(This is a longer version of an essay that first appeared last Friday, Jan 25, in the San Francisco Chronicle opinion section.)

San Francisco is being taken over by technology workers; its creative culture replaced by a culture of  money; its bohemia replaced by a tech conformity.

That’s the view put forward recently by former Salon editor David Talbot, writer David Eggers, and other members of San Francisco’s literary establishment. It is worth commenting on, since it couldn’t be further from the truth.

Screen shot 2013-01-30 at 7.26.55 AMIt is among the tech community that a vibrant new culture is emerging. It is a culture testing new forms of economic organization, elimination of social hierarchies, and self-definition through work.   Further, it is a culture that far from stifling bohemia, bears resemblance to earlier bohemias, in a passion for ideas, rejection of nine-to- five conventional employment, and even rejection of prevalent materialism.

Mr. Eggers tells San Francisco Magazine that tech industry’s main contribution to San Francisco is providing money for street repairs, public services, fixing the parks. Culture and social improvement are best left to him and his colleagues at 826 Valencia.

Certainly, the technology industry is bringing in tax revenue for city services, as well as creating jobs directly and through related services and construction. It is doing a lot more in innovative social entrepreneurship that Mr. Eggers ignores.

Part of this social entrepreneurship involves new approaches for longstanding urban challenges of inner city business development and job training. I’m been involved in job programs for over 33 years in San Francisco—starting in 1979, as part of a group with the San Francisco Renaissance job training/entrepreneurship center, and continuing to the present.

Today I look out at how the tech community is addressing these same challenges, and our efforts sometimes look like child’s play. Kiva, headquartered on Howard Street, and other crowdfunding sites are turning everyday citizens into lenders for small businesses, and are redefining the role of the lender as an active participant in the business. NewMe Accelerator and Black Founders are expanding the pool of African American entrepreneurs—still small after several decades of government programs. LearnUp, AfterCollege, Internbound, and other job training/job placement sites are testing new ties with employers for training and internships.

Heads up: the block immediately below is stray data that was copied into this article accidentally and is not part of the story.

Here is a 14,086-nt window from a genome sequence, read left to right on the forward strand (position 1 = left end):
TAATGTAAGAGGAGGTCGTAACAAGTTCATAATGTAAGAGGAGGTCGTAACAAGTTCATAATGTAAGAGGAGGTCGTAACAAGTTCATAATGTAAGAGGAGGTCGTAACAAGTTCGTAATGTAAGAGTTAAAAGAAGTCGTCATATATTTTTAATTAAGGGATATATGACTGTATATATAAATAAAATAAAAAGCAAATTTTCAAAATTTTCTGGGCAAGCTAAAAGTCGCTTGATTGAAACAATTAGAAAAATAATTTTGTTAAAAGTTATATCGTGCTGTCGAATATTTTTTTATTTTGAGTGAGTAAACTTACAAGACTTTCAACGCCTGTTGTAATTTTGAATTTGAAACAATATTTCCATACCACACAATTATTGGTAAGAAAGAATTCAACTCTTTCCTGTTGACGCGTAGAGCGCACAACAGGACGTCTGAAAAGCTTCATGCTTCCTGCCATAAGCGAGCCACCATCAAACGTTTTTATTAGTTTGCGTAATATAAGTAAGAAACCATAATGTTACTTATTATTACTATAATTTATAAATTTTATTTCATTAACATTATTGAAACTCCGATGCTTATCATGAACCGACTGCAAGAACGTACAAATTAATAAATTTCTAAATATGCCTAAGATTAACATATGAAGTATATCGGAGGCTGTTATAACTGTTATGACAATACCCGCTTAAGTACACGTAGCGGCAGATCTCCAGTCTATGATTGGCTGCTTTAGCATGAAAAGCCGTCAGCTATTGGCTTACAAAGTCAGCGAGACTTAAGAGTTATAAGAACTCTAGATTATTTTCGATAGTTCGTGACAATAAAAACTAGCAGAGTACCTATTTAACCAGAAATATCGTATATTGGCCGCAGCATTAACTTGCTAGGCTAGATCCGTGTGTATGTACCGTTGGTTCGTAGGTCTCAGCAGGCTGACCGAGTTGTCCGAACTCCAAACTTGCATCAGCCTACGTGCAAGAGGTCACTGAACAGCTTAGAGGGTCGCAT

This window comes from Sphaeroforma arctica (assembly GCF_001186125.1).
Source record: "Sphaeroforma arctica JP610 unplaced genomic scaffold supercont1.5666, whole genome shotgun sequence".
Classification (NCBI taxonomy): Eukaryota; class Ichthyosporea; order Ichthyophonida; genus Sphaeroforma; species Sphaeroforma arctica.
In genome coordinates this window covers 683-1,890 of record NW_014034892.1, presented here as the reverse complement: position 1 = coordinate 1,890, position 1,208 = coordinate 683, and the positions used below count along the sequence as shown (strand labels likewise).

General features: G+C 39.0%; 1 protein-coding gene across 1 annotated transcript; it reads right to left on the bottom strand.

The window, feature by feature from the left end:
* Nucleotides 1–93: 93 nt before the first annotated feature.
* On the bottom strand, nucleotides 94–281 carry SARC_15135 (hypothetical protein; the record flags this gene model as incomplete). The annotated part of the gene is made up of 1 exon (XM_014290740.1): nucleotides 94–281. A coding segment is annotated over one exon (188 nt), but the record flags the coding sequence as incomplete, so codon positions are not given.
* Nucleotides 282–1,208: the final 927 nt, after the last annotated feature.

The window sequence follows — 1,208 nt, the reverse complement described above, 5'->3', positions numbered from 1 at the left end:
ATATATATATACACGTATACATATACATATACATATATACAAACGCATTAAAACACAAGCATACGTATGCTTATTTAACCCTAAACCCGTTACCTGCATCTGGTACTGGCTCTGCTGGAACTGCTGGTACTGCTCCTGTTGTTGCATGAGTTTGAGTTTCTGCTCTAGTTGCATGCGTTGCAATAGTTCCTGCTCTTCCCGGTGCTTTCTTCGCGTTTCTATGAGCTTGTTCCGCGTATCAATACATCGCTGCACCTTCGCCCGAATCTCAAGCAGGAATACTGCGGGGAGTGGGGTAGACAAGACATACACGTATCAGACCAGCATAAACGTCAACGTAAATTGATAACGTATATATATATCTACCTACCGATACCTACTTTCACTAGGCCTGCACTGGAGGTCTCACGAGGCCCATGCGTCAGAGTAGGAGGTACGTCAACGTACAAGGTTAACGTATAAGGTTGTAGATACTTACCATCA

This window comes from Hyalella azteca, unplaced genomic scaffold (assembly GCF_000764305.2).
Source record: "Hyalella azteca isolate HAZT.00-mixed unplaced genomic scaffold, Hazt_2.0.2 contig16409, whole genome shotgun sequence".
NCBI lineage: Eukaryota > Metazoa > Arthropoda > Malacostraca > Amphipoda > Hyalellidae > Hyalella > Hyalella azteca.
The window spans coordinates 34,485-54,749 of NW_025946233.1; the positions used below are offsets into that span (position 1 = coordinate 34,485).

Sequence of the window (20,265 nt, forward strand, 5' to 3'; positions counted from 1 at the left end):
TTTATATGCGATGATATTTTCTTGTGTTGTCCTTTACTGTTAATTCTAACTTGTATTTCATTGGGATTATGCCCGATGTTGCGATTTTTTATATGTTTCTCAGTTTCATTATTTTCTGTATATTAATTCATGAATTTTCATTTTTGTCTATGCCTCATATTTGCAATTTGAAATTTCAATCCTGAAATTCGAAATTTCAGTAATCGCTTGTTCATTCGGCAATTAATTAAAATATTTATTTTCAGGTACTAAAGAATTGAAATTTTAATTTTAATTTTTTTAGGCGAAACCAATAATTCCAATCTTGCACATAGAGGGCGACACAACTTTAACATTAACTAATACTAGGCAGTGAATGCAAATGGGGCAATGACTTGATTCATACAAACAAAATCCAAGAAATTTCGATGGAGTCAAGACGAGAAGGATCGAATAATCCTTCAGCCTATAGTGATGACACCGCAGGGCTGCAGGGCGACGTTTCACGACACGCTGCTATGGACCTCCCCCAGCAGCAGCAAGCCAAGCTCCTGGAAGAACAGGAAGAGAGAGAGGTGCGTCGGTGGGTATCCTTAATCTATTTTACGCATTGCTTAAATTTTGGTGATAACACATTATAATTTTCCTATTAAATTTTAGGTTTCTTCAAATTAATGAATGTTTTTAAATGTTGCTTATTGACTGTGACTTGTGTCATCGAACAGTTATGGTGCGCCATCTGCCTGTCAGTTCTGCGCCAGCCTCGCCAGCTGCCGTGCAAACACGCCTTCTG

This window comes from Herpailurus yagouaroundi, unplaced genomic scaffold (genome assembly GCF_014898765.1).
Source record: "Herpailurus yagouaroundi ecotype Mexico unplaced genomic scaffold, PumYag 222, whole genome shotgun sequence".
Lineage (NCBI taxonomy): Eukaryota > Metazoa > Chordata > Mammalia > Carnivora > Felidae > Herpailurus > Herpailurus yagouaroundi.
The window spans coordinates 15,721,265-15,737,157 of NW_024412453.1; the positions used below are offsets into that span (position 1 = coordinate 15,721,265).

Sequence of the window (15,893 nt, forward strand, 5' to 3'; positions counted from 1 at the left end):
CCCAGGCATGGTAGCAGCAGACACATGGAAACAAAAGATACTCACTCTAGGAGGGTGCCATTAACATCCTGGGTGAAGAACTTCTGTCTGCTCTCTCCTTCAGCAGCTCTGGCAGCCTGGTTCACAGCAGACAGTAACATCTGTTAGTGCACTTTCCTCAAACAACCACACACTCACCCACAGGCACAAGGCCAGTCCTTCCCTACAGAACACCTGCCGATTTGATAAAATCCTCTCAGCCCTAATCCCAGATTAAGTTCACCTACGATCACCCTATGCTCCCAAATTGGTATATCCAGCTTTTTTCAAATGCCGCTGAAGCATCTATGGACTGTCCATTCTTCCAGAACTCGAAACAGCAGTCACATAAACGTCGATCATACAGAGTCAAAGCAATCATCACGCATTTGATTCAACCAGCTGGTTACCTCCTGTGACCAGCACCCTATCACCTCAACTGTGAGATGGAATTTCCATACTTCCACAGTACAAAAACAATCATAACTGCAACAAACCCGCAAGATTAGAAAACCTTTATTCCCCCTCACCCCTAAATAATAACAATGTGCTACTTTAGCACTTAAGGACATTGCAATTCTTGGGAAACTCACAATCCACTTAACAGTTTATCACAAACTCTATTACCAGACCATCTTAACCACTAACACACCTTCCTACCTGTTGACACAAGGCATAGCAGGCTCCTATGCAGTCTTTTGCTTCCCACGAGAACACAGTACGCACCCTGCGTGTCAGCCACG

Further, the tech community is addressing specific San Francisco job challenges. Sf.citi, the association of technology firms began collaborating this month with the ARC, integrating workers with disabilities into tech positions.

Beyond employment/economic development solutions, the tech culture is pioneering new forms of economic cooperation and collaboration, as in its activity around “collaborative consumption” or as it’s also known, “the share economy”. Local firms, such as Froomz, Task Rabbit, Getaround, Vayable and AirBnB are providing platforms to enable existing resources to be used more fully and far more individuals to become part time entrepreneurs.

Froomz enables individuals or companies to rent, lease or donate commercial or residential spaces to be used through more of the day; Getaround enables individuals to rent out their autos; and AirBnB enables individuals to rent out rooms. TaskRabbit (“get just about anything done by safe, reliable, awesome people”) and Vayable (“the best way to find unique, insider travel experiences worldwide”) abet new forms of self-employment.